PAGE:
Digital signal processing (DSP) takes real-world signals such as voice, audio, video, temperature, pressure, or position that was digitized. Additionally, it manipulates them mathematically according to the use you want to give it. A DSP performs mathematical functions such as “add,” “subtract,” “multiply,” and “divide” very quickly.
First, it can process the signals to display, analyze, and convert their information into another type of signal. And it helps reproduce them on other devices.
In the real world, analog products detect signals such as sound, light, temperature, or pressure and modify them. Other components, called converters, convert analog to digital systems.
The converters take the signal from the real world and convert it to the digital format of 1s and 0s. From here, the digital signal processor takes charge of capturing and processing the digitized information.
After processing the information, it returns it digitized for use in the real world. Still, it can be in a digital or analog format using a digital-to-analog converter. All of this happens at very high speeds.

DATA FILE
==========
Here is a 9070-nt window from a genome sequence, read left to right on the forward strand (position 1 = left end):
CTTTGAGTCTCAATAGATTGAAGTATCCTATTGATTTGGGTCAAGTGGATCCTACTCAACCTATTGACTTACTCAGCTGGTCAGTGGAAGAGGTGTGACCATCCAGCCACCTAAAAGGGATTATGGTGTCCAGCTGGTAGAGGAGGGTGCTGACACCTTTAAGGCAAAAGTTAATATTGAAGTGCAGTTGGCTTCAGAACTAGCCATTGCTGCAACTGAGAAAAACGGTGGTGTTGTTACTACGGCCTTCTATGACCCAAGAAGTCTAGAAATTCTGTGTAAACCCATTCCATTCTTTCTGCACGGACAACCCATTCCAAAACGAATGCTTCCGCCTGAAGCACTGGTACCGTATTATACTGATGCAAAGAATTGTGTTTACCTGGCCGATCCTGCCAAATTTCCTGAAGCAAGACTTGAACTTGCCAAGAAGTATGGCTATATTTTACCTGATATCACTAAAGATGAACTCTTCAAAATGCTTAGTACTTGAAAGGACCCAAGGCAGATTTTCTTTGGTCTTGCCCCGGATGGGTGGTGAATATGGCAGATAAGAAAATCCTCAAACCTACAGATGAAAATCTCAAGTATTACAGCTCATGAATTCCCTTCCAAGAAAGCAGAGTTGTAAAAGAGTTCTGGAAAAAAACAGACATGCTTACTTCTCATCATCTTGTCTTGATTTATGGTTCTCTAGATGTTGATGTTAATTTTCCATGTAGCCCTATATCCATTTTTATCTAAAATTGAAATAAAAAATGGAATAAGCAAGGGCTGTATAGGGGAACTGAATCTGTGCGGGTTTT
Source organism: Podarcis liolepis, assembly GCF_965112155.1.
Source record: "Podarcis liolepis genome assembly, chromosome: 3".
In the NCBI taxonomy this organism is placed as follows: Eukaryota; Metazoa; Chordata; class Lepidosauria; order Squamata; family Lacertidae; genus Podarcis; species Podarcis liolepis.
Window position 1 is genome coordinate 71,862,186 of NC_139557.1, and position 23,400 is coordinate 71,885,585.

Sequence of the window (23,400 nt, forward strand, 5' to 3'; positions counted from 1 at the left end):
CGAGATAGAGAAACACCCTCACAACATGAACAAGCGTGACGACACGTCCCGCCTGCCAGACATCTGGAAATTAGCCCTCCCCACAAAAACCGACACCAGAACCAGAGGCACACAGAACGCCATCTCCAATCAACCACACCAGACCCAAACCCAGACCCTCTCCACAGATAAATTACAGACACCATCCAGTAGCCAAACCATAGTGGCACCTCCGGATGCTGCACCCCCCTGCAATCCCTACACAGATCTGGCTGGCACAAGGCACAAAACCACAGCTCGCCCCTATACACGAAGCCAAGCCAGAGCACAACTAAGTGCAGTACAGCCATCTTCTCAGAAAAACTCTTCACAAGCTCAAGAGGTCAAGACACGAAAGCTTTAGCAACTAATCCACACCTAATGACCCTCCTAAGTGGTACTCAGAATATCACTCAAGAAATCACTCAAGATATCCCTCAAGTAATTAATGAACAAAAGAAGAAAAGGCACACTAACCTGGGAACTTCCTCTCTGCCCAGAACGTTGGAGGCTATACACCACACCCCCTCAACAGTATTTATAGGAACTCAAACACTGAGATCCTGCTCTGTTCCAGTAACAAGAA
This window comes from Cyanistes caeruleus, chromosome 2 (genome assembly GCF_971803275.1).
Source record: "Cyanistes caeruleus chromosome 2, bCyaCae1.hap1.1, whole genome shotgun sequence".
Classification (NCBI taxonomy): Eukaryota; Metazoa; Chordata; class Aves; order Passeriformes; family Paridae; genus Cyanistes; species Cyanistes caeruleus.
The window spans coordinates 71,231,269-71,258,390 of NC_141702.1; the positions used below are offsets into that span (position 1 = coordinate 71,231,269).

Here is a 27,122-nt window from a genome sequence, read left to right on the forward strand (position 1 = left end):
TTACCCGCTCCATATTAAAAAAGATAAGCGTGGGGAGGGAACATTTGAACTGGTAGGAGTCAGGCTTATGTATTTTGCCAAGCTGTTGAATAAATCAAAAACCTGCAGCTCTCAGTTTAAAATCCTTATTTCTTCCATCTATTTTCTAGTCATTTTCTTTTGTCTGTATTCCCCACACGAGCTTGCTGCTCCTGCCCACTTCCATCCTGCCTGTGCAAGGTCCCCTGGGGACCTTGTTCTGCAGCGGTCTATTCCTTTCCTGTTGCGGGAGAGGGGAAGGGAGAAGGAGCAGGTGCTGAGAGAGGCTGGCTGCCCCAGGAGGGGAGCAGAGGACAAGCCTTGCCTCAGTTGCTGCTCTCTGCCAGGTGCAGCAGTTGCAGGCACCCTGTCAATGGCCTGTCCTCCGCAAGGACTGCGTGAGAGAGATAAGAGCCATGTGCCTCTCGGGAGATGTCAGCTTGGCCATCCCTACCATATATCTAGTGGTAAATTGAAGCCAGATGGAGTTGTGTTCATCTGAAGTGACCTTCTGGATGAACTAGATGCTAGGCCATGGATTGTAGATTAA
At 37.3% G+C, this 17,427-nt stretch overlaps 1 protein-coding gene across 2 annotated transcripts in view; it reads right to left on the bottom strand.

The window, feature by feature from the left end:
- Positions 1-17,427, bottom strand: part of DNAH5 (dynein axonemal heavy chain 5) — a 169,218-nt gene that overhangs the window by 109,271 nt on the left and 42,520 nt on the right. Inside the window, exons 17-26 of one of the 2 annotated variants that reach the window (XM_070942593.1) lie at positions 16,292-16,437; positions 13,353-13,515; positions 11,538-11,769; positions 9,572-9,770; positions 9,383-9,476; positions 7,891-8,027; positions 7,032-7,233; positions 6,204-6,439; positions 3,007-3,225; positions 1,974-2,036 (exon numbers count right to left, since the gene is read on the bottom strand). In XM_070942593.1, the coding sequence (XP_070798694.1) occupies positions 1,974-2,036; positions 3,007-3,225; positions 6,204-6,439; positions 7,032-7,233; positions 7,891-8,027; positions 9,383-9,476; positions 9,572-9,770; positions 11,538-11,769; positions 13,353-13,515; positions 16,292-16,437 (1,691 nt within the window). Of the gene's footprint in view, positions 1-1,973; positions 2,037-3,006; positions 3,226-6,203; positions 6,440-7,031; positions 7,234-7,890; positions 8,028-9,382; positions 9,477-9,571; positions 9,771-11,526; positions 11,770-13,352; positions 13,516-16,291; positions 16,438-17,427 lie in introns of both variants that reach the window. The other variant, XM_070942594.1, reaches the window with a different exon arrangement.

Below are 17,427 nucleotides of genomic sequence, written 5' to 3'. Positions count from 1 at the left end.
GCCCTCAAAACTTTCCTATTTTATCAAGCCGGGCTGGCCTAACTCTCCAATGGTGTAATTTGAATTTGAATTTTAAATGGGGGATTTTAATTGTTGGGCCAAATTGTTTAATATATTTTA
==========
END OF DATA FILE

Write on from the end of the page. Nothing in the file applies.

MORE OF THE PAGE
DSP application examples
A computer can use the information from a DSP to control aspects such as security, telephone, and home theater systems. DSP also allows video compression, making controlling devices that function as signal or information detectors easier.
You can compress the signals so they can be transmitted more quickly and efficiently from one place to another. This is also vital to obtaining digitized information promptly.
Signals can also be improved or manipulated to increase quality or provide more detailed information that human senses cannot perceive.
The devices perceive the information and can process it without the need to digitize it. Digitally processing signals provides the advantage of obtaining this information much faster. Additionally, you can modify details and some aspects more precisely with DSP.